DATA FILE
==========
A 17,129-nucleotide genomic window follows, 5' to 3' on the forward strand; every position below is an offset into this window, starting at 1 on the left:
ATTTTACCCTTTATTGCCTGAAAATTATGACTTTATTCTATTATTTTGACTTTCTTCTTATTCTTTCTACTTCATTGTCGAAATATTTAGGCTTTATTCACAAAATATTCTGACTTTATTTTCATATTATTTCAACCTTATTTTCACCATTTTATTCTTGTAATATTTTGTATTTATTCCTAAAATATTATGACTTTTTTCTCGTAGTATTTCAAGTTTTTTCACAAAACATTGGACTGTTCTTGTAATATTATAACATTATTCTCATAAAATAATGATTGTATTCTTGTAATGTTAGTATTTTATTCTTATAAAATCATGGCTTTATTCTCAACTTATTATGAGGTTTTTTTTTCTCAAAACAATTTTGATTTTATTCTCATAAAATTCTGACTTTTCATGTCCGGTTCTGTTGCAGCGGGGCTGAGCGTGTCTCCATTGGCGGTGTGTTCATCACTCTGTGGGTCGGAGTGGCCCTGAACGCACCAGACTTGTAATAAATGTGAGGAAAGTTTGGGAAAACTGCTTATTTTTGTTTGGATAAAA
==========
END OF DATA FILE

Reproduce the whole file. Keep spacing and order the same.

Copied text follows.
A 17,129-nucleotide genomic window follows, 5' to 3' on the forward strand; every position below is an offset into this window, starting at 1 on the left:
ATTTTACCCTTTATTGCCTGAAAATTATGACTTTATTCTATTATTTTGACTTTCTTCTTATTCTTTCTACTTCATTGTCGAAATATTTAGGCTTTATTCACAAAATATTCTGACTTTATTTTCATATTATTTCAACCTTATTTTCACCATTTTATTCTTGTAATATTTTGTATTTATTCCTAAAATATTATGACTTTTTTCTCGTAGTATTTCAAGTTTTTTCACAAAACATTGGACTGTTCTTGTAATATTATAACATTATTCTCATAAAATAATGATTGTATTCTTGTAATGTTAGTATTTTATTCTTATAAAATCATGGCTTTATTCTCAACTTATTATGAGGTTTTTTTTTCTCAAAACAATTTTGATTTTATTCTCATAAAATTCTGACTTTTCATGTCCGGTTCTGTTGCAGCGGGGCTGAGCGTGTCTCCATTGGCGGTGTGTTCATCACTCTGTGGGTCGGAGTGGCCCTGAACGCACCAGACTTGTAATAAATGTGAGGAAAGTTTGGGAAAACTGCTTATTTTTGTTTGGATAAAA